- Building on partnerships with Indigenous and local communities to improve emergency preparedness and build local capacity and resources for disaster readiness, response and recovery. This includes expanding FireSmart funding and resources under the new $50-million Community Resiliency Investment Program and supporting community-led emergency planning.
- Incorporating local and traditional Indigenous knowledge into emergency management practices, including ensuring that community wildfire protection plans and forest fuel management plans consider traditional land uses and knowledge.
- Improving response and recovery integration, tools and resources across provincial agencies. This includes using technology to assess wildfire and flood impacts and starting development of a new provincial disaster recovery framework to adopt a more integrated, co-ordinated cross-ministry approach to recovery, while recognizing the important roles of First Nations partners and a variety of stakeholders.
- Improving public information and outreach to Indigenous governments and communities and local stakeholders. This includes engaging with First Nations at regional partnership tables, supporting local and Indigenous communities in preparing community recovery plans, and building awareness of the mental-health impacts of wildfire and the resources available for British Columbians.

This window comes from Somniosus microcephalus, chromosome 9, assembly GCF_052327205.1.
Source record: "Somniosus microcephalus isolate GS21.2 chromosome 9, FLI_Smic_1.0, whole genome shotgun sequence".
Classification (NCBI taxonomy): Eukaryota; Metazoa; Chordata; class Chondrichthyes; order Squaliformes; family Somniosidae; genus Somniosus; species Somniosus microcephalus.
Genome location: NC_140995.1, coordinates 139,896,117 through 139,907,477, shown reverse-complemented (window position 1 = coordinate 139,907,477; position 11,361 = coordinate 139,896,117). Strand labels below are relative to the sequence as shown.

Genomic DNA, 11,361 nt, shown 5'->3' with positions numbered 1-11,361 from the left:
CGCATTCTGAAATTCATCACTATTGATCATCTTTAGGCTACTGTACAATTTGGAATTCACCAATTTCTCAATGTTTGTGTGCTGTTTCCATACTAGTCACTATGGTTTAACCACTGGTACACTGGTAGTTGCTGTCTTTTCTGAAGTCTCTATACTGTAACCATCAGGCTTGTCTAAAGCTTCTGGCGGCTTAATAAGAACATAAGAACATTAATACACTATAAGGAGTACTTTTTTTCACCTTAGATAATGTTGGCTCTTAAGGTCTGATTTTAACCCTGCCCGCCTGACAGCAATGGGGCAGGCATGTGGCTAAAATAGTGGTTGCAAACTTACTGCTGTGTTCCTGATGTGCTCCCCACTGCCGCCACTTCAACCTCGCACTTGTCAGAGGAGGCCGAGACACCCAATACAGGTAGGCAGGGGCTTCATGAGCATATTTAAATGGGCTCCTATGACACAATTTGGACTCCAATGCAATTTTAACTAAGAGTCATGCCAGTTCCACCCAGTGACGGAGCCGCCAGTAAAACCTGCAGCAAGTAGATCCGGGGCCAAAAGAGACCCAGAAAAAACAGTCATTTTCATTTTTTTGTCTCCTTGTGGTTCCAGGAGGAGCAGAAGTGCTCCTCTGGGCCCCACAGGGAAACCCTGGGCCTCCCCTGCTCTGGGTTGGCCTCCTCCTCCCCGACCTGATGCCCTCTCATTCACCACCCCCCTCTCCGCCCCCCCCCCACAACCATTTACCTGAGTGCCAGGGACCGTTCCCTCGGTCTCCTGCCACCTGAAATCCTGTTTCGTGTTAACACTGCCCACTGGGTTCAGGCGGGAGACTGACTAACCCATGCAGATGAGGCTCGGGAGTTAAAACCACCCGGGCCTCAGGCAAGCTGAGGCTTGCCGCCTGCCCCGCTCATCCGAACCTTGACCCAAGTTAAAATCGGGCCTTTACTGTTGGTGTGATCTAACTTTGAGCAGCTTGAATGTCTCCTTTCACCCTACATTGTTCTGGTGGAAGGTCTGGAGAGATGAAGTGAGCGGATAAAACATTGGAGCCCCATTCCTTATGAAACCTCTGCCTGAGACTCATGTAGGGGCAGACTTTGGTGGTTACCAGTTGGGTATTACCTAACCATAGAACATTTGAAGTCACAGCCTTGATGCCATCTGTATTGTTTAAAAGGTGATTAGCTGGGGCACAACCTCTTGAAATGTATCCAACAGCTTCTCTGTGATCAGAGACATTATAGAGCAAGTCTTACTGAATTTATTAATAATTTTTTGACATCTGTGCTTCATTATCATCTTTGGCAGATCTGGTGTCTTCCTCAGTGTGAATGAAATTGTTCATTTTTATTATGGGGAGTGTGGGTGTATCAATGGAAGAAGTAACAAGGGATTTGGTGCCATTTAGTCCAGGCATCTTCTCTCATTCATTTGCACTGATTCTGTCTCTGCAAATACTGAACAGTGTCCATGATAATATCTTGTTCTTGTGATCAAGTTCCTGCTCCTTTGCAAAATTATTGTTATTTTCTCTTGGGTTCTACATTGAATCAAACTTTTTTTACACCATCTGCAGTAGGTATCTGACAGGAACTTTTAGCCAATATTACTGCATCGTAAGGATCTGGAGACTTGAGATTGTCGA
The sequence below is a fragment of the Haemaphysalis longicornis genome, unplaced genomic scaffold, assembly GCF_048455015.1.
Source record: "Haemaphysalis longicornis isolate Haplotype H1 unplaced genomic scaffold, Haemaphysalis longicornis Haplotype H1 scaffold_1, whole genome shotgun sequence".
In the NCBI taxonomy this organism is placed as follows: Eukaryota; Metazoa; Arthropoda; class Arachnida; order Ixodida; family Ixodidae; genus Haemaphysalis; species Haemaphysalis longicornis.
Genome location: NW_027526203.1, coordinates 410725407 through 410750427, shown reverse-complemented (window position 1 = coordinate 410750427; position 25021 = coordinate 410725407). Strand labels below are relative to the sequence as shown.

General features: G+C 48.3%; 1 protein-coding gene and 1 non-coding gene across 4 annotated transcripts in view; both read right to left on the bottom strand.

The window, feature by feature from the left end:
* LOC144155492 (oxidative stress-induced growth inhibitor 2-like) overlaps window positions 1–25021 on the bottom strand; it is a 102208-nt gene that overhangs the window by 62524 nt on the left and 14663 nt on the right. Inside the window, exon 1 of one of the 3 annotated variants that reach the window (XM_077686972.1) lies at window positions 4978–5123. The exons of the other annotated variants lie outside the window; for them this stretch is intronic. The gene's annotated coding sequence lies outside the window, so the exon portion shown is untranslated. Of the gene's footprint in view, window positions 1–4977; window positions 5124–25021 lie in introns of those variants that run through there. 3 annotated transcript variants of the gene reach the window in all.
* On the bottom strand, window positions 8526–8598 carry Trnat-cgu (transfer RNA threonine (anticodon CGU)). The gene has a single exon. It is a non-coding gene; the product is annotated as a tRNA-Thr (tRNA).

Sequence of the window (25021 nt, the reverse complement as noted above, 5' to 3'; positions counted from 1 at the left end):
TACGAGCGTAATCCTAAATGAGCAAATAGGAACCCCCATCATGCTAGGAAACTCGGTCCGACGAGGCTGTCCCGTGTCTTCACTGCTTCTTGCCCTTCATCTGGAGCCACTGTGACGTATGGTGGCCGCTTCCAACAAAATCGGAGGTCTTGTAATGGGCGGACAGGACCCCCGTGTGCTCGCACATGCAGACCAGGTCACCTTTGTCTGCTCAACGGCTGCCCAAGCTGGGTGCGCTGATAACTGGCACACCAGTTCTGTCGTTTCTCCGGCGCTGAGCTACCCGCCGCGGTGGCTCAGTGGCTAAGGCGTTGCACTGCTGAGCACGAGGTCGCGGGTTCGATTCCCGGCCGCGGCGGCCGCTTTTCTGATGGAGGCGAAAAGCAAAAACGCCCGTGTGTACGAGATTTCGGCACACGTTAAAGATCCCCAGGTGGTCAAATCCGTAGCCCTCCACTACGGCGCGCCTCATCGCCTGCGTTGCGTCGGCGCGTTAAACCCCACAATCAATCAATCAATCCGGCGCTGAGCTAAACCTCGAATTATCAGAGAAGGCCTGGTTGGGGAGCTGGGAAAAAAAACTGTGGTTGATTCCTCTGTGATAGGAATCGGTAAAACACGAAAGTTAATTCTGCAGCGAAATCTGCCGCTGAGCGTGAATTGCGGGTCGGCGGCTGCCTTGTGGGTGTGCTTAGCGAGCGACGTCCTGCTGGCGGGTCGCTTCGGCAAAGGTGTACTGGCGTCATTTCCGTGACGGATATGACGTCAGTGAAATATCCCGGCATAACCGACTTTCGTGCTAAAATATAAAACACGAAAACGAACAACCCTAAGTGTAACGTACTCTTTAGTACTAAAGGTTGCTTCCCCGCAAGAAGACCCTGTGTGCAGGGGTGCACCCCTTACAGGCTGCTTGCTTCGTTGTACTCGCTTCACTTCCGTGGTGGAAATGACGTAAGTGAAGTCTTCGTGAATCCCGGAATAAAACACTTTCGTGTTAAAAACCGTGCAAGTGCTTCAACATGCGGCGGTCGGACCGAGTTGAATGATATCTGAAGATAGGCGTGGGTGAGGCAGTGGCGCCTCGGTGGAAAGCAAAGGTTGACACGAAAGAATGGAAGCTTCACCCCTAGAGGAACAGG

The Province continues to work to address the impacts of the 2017 and 2018 wildfires and floods and assist in the recovery of affected communities. The action plan supports the development of comprehensive integrated policy, programs and protocols to manage all phases of disaster from prevention and preparedness through response and recovery, now and in the future. The goal is to reduce disaster risk and increase community resiliency in B.C.
Progress updates on the action plan will be released biannually over the next two years. An update is scheduled to be issued April 30, 2019.
- On Dec. 4, 2017, the B.C. government launched an independent review of the response to the 2017 wildfire and flooding seasons. The review was led by George Abbott and Maureen Chapman, Hereditary Chief of Skawahlook First Nation. Their report, Addressing the New Normal: 21st Century Disaster Management in B.C., which includes 108 recommendations related to disaster management, was released in May 2018.
- In 2018, more than 1.3 million hectares burned during the wildfire season – the largest number on record – forcing thousands of B.C. residents from their homes. A provincial state of emergency was in place from Aug. 15 to Sept. 7. The total estimated cost of 2018 wildfire and flood response is more than $400 million.
- In 2017, 1.2 million hectares burned, displacing more than 65,000 residents during the longest state of emergency in B.C.’s history. The total cost of wildfire and flood response in 2017 was close to $650 million. Before the 2017 wildfire season, the most-recent declared state of emergency was issued in August 2003 in response to wildfires.
To read the action plan and the Abbott/Chapman report, visit:
For information on wildfire prevention, visit: www.gov.bc.ca/FireSmart
For information on how to prepare for an emergency, visit: www.gov.bc.ca/PreparedBC